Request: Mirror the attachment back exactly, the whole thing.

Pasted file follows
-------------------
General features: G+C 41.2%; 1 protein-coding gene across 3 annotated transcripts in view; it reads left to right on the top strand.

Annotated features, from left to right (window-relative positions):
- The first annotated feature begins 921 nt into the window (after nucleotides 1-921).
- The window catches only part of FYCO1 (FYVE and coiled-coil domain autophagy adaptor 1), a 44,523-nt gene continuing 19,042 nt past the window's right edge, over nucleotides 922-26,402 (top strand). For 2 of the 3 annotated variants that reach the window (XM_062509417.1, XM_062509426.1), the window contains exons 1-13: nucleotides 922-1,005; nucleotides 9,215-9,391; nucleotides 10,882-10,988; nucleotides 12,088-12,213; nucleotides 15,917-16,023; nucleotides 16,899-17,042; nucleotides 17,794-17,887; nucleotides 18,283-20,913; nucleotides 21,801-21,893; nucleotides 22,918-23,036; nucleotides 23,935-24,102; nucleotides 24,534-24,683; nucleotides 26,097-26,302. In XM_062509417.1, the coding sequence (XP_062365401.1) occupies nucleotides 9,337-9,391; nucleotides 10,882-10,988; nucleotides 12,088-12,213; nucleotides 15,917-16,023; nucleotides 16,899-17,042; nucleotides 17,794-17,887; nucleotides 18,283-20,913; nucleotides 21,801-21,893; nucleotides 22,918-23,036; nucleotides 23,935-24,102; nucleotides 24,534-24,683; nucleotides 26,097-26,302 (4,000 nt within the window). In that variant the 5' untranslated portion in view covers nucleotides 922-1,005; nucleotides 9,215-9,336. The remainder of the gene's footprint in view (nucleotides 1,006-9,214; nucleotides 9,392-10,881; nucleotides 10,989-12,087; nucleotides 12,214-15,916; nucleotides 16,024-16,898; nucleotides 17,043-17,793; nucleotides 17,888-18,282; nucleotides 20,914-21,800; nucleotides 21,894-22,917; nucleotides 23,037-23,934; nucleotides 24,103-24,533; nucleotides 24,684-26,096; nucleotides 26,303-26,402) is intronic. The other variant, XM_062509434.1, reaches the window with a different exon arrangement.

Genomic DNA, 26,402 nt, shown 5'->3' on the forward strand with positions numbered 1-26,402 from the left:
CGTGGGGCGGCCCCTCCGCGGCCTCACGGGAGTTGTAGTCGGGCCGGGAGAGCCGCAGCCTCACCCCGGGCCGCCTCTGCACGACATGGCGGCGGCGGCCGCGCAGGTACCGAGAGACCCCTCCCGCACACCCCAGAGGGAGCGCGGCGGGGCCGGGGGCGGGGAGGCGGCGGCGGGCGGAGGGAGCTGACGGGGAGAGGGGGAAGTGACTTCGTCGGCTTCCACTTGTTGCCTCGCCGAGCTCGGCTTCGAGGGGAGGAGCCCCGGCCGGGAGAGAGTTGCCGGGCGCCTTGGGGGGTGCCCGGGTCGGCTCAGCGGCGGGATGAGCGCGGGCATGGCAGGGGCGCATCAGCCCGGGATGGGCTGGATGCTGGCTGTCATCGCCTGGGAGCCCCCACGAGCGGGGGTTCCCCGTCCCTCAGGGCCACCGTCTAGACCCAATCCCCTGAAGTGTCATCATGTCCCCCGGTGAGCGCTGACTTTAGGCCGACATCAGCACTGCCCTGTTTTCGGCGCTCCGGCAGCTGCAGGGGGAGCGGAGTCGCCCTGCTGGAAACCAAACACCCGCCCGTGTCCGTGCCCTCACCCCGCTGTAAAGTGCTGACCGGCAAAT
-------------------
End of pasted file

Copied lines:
General features: G+C 41.2%; 1 protein-coding gene across 3 annotated transcripts in view; it reads left to right on the top strand.

Annotated features, from left to right (window-relative positions):
- The first annotated feature begins 921 nt into the window (after nucleotides 1-921).
- The window catches only part of FYCO1 (FYVE and coiled-coil domain autophagy adaptor 1), a 44,523-nt gene continuing 19,042 nt past the window's right edge, over nucleotides 922-26,402 (top strand). For 2 of the 3 annotated variants that reach the window (XM_062509417.1, XM_062509426.1), the window contains exons 1-13: nucleotides 922-1,005; nucleotides 9,215-9,391; nucleotides 10,882-10,988; nucleotides 12,088-12,213; nucleotides 15,917-16,023; nucleotides 16,899-17,042; nucleotides 17,794-17,887; nucleotides 18,283-20,913; nucleotides 21,801-21,893; nucleotides 22,918-23,036; nucleotides 23,935-24,102; nucleotides 24,534-24,683; nucleotides 26,097-26,302. In XM_062509417.1, the coding sequence (XP_062365401.1) occupies nucleotides 9,337-9,391; nucleotides 10,882-10,988; nucleotides 12,088-12,213; nucleotides 15,917-16,023; nucleotides 16,899-17,042; nucleotides 17,794-17,887; nucleotides 18,283-20,913; nucleotides 21,801-21,893; nucleotides 22,918-23,036; nucleotides 23,935-24,102; nucleotides 24,534-24,683; nucleotides 26,097-26,302 (4,000 nt within the window). In that variant the 5' untranslated portion in view covers nucleotides 922-1,005; nucleotides 9,215-9,336. The remainder of the gene's footprint in view (nucleotides 1,006-9,214; nucleotides 9,392-10,881; nucleotides 10,989-12,087; nucleotides 12,214-15,916; nucleotides 16,024-16,898; nucleotides 17,043-17,793; nucleotides 17,888-18,282; nucleotides 20,914-21,800; nucleotides 21,894-22,917; nucleotides 23,037-23,934; nucleotides 24,103-24,533; nucleotides 24,684-26,096; nucleotides 26,303-26,402) is intronic. The other variant, XM_062509434.1, reaches the window with a different exon arrangement.

Genomic DNA, 26,402 nt, shown 5'->3' on the forward strand with positions numbered 1-26,402 from the left:
CGTGGGGCGGCCCCTCCGCGGCCTCACGGGAGTTGTAGTCGGGCCGGGAGAGCCGCAGCCTCACCCCGGGCCGCCTCTGCACGACATGGCGGCGGCGGCCGCGCAGGTACCGAGAGACCCCTCCCGCACACCCCAGAGGGAGCGCGGCGGGGCCGGGGGCGGGGAGGCGGCGGCGGGCGGAGGGAGCTGACGGGGAGAGGGGGAAGTGACTTCGTCGGCTTCCACTTGTTGCCTCGCCGAGCTCGGCTTCGAGGGGAGGAGCCCCGGCCGGGAGAGAGTTGCCGGGCGCCTTGGGGGGTGCCCGGGTCGGCTCAGCGGCGGGATGAGCGCGGGCATGGCAGGGGCGCATCAGCCCGGGATGGGCTGGATGCTGGCTGTCATCGCCTGGGAGCCCCCACGAGCGGGGGTTCCCCGTCCCTCAGGGCCACCGTCTAGACCCAATCCCCTGAAGTGTCATCATGTCCCCCGGTGAGCGCTGACTTTAGGCCGACATCAGCACTGCCCTGTTTTCGGCGCTCCGGCAGCTGCAGGGGGAGCGGAGTCGCCCTGCTGGAAACCAAACACCCGCCCGTGTCCGTGCCCTCACCCCGCTGTAAAGTGCTGACCGGCAAAT